Hurricane Earl is spinning through the northeast Caribbean with maximum sustained winds of 125 miles per hour (205 kph), according to a National Hurricane Center advisory issued at 3 p.m. Eastern Standard Time on Monday.
The major Category 3 system will run almost parallel to the U.S. East Coast in the next several days, starting with North Carolina. Earl predicted to reach the Canadian Maritime provinces on Saturday morning.
The still-growing Earl is currently about 60 miles northeast of St. Thomas, one of the US Virgin Islands, and 120 miles east-northeast of San Juan, Puerto Rico. The storm has already torn roofs of buildings, and knocked down power lines and tress on the several the islands it passed by.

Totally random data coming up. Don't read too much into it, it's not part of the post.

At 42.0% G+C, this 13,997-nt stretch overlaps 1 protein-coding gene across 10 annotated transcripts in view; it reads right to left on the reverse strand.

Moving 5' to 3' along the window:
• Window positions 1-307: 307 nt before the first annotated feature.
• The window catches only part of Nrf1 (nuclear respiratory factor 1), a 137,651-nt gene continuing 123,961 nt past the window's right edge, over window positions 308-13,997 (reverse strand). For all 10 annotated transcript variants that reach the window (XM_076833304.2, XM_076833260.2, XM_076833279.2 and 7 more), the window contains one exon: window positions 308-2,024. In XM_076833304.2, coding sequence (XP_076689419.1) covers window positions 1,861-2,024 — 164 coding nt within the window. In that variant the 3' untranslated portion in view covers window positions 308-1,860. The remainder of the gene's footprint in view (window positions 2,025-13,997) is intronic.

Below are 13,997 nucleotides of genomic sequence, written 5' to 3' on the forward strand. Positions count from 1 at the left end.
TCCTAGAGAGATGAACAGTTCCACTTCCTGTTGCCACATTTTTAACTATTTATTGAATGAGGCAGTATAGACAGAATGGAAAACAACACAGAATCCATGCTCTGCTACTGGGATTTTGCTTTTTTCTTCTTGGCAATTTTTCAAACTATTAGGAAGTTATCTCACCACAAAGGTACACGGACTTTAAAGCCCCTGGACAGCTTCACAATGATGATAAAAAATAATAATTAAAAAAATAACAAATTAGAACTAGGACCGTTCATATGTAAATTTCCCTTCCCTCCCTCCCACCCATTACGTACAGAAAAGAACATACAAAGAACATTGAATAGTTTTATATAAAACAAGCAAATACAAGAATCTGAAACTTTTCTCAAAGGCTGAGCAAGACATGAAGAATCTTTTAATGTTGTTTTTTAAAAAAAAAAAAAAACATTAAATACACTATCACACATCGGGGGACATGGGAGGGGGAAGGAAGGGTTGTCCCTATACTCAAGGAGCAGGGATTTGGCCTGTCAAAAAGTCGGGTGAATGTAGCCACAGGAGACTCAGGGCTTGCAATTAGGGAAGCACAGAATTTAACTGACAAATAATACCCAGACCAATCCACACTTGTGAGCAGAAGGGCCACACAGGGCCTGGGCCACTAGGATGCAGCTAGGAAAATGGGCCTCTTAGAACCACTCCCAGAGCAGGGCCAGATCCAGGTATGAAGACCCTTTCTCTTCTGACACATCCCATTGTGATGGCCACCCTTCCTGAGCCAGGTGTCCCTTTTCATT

Earl is currently heading to the west-northwest at about 15 miles per hour and is predicted to turn almost entirely toward the northwest on Tuesday. Hurricane force winds can extend 60 miles outward from the center and tropical storm force winds can extend outward to 185 miles.
The Hurricane Center said that Earl may upgrade into a Category 4 hurricane with winds up to 145 miles per hour.
Hurricane conditions in the northern Virgin Islands are predicted to subside during the next few hours. Portions of Puerto Rico will experience tropical storm conditions Monday afternoon and possibly hurricane conditions Monday night.
In the Atlantic hurricane season thus far, two major hurricanes have been named, including Hurricane Danielle and now Earl. The Center said that there will be a total of approximately four to six major hurricanes this season.